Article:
Pending regulatory approval from the national regulator, the Federal Authority for Nuclear Regulation (FANR), Unit 1 of the UAE's first nuclear energy plant will commence the loading of the first nuclear fuel assemblies in early 2020 to prepare for the start-up and subsequent operations to generate clean and efficient electricity for homes, businesses and civil utilities across the country. The remaining three units will come online over the course of the coming years as part of a comprehensive schedule.
The key entities implementing the UAE Peaceful Nuclear Energy Program are the:
- Federal Authority for Nuclear Regulation (FANR). An independent federal agency charged with regulation and licensing of all nuclear energy activities in the UAE with public safety as its primary objective. It is headed by Christer Viktorsson, a former high-level official with the Swedish Nuclear Safety Authority and the International Atomic Energy Agency (IAEA). As of January 2020, FANR has conducted over 255 inspections of the Barakah plant and related facilities, as well as related facilities in the US and Republic of Korea.
- Emirates Nuclear Energy Corporation (ENEC). A corporation, wholly Abu Dhabi-owned, charged with developing nuclear energy plants within the UAE. ENEC is responsible for the construction of Abu Dhabi’s nuclear plants and the development of human capacity and a local nuclear energy sector.
- Barakah One Company. A subsidiary formed through the 2016 Joint Venture partnership formed by ENEC and KEPCO. ENEC owns 82% and KEPCO owns 18% of Barakah One Company, which is responsible for managing the commercial and financial interests of the project.
- Nawah Energy Company. A subsidiary formed through the 2016 Joint Venture partnership formed by ENEC and KEPCO. ENEC owns 82% and KEPCO owns 18% of Nawah Energy Company, which is responsible for operating and maintaining the four units of the Barakah Nuclear Energy Plant.
In addition, the International Atomic Energy Agency (IAEA) and the World Association of Nuclear Operators have conducted over 40 missions and reviews of the UAE Program to date, the Barakah plant and the operations team to ensure all activities are aligned with international best practices.
US-UAE Peaceful Nuclear Energy Cooperation
In December 2009, a US-UAE bilateral agreement for peaceful nuclear cooperation went into effect, enhancing international standards of nuclear non-proliferation, safety and security. Known as a “123 Agreement,” the pact establishes a required legal framework for commerce in civilian nuclear energy technology between the two countries. Over the past ten years, the landmark agreement has been held as best practice by US officials across administrations and nonproliferation experts for its commitment to safety, security and operational transparency.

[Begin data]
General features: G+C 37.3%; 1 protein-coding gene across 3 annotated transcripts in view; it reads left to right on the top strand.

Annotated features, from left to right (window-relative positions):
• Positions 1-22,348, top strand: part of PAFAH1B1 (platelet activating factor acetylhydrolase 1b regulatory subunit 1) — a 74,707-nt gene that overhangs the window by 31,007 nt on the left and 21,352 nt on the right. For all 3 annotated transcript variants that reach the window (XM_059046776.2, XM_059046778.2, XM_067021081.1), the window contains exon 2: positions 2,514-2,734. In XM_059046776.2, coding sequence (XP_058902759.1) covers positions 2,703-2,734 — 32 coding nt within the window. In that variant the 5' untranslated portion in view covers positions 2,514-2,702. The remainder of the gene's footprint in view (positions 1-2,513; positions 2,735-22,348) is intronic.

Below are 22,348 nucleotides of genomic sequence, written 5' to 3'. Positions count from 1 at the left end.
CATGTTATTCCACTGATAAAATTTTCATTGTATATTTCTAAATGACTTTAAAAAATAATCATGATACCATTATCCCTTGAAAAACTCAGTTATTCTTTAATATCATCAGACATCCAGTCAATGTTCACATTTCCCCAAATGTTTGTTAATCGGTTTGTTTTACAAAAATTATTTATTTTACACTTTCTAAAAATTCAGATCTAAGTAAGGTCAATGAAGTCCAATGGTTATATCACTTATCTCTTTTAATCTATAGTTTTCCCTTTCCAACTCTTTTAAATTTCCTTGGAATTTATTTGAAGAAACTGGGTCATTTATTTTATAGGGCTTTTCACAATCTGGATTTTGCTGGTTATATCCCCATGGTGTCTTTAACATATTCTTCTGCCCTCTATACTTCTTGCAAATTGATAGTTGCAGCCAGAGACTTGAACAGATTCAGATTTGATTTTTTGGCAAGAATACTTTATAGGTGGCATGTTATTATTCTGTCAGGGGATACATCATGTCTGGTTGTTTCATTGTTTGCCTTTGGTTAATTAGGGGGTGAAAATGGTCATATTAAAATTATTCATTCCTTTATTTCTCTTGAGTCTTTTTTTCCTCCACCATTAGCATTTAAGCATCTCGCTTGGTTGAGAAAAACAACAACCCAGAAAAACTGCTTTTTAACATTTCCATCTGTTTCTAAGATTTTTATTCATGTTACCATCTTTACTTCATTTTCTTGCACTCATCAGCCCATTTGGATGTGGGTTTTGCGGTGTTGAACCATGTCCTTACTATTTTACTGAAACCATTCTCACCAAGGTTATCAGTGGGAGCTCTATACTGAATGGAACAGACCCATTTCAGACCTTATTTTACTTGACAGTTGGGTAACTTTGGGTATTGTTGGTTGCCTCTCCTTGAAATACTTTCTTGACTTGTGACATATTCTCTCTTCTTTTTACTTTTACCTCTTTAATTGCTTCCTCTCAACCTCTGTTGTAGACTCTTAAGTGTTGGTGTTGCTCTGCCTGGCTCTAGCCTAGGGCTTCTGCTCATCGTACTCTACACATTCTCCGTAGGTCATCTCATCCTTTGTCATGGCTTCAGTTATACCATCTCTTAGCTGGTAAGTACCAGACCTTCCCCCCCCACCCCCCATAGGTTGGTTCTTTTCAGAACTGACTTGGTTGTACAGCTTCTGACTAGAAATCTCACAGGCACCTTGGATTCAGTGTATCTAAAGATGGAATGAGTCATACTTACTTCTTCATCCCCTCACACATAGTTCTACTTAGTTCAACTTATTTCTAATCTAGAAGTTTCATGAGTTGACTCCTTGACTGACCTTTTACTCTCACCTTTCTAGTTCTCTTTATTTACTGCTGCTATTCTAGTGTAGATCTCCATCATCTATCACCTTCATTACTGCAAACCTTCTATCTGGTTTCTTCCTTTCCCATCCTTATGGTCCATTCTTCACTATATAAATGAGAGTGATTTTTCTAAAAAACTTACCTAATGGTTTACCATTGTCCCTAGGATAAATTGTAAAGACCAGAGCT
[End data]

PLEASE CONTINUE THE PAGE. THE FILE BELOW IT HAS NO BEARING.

Senator Sam Nunn, a nonproliferation expert and former chair of the Senate Armed Services Committee, cited the UAE’s leadership in safe and transparent nuclear energy development as “an especially powerful example” for other countries to emulate. "We are very grateful for the important leadership of the UAE in showing the world how nuclear power can be advanced safely, without contributing to nuclear proliferation dangers,” he said.
A number of US firms are involved in the UAE nuclear energy program:
- Westinghouse, headquartered in Cranberry, Pennsylvania, is part of the KEPCO team and is providing major components; instrumentation and control equipment; and design technical and engineering support services.
- Virginia-based Lightbridge Corporation has provided consulting services to the UAE on the design, development and management of the key organizations required to implement a nuclear energy program according to the highest international standards.
- Englewood, Colorado-based CH2M Hill won a 10-year contract to manage the UAE's nuclear program in October 2008.
- Paul C. Rizzo Associates, a leading global engineering and consulting firm based in Pennsylvania, worked on site placement and engineering during the planning process.
Other Steps to Support Nonproliferation
Non-proliferation instruments concluded by the UAE:
- IAEA Treaty on Non-Proliferation of Nuclear Weapons (1995)
- IAEA Comprehensive Safeguards Agreement (2003)
- IAEA Convention on the Physical Protection of Nuclear Material (2003)
- UN Comprehensive Test Ban Treaty (2000)
- UN Security Council Resolution 1540 (2004)
- UN International Convention for the Suppression of Acts of Nuclear Terrorism (2005)
- IAEA Additional Protocol to Safeguards Agreement
- IAEA Amendment to the Convention on the Physical Protection of Nuclear Material and Nuclear Facilities